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I'd like to be able to generically pass a function to a function in C. I've used C for a few years, and I'm aware of the barriers to implementing proper closures and higher-order functions. It's almost insurmountable.

I scoured StackOverflow to see what other sources had to say on the matter:

...and none had a silver-bullet generic answer, outside of either using varargs or assembly. I have no bones with assembly, but if I can efficiently implement a feature in the host language, I usually attempt to.

Since I can't have HOF easily...

I'd love higher-order functions, but I'll settle for delegates in a pinch. I suspect that with something like the code below I could get a workable delegate implementation in C.

An implementation like this comes to mind:

enum FUN_TYPES {

typedef struct delegate {
    uint32 fun_type;
    union function {
        int (*int_fun)(int);
        uint32 (*uint_fun)(uint);
        float (*float_fun)(float);
        /* ... etc. until all basic types/structs in the 
           program are accounted for. */
    } function;
} delegate;

Usage Example:

void mapint(struct fun f, int arr[20]) {
    int i = 0;
    if(f.fun_type == INT_FUN) {
        for(; i < 20; i++) {
            arr[i] = f.function.int_fun(arr[i]);

Unfortunately, there are some obvious downsides to this approach to delegates:

  • No type checks, save those which you do yourself by checking the 'fun_type' field.
  • Type checks introduce extra conditionals into your code, making it messier and more branchy than before.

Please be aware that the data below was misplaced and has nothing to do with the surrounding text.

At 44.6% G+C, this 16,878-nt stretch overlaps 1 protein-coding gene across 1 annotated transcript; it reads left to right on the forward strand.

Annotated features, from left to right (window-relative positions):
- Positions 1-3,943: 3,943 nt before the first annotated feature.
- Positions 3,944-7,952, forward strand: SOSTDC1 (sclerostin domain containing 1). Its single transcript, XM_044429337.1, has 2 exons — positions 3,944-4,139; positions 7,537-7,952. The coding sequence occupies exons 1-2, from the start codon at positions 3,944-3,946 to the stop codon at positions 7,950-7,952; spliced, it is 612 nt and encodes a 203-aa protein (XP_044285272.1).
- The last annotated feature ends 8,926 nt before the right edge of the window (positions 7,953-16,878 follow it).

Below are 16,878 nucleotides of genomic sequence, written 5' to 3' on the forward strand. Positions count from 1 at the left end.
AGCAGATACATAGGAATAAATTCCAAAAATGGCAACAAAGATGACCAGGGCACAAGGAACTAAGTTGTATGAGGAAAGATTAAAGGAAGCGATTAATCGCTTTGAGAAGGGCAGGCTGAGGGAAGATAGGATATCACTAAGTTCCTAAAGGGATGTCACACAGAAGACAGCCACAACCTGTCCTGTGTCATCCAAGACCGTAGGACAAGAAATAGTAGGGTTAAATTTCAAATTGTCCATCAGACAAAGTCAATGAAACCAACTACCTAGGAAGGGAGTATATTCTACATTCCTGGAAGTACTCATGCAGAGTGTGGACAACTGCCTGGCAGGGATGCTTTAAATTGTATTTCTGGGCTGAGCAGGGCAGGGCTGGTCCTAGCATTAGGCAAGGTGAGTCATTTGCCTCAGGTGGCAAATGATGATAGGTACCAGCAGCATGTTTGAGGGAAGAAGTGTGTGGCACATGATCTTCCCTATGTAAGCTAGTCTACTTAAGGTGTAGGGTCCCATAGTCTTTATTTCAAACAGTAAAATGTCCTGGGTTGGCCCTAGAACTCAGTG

• The number of (safe) possible permutations of the function is limited by the size of the 'fun_type' variable.
  • The enum and list of function pointer definitions would have to be machine generated. Anything else would border on insanity, save for trivial cases.
  • Going through ordinary C, sadly, is not as efficient as, say a mov -> call sequence, which could probably be done in assembly (with some difficulty).

Does anyone know of a better way to do something like delegates in C?

Note: The more portable and efficient, the better

Also, Note: I've heard of Don Clugston's very fast delegates for C++. However, I'm not interested in C++ solutions--just C .

share|improve this question
"Type checks introduce extra conditionals into your code, making it messier and more branchy than before." That's why a union of function pointer types doesn't make much sense, since you already have the enum, you could simply pass that to a switch statement, which in turn calls the appropriate function. Also, you don't seem to have considered where the parameters and return values fit in with all of this. And finally, as an universal programming rule of thumb: generic programming always makes the code slower. – Lundin Jan 15 '13 at 9:03
You're right, I don't have an easy answer for return types. As for parameters, the most likely way to generically solve that in C would be with yet another union of the possible types. Yeah, it's ugly as sin. And when I looked at the generated assembly output for the posted approach, I saw that it was far less efficient than I would have liked it to be. Thus why I asked for suggestions on better approaches. – Philip Conrad Jan 15 '13 at 19:34
up vote 2 down vote accepted

You could add a void* argument to all your functions to allow for bound arguments, delegation, and the like. Unfortunately, you'd need to write wrappers for anything that dealt with external functions and function pointers.

share|improve this answer
This is the only answer in the past 3 months, so I'll mark it as the answer out of courtesy to the poster. – Philip Conrad Apr 14 '13 at 16:47

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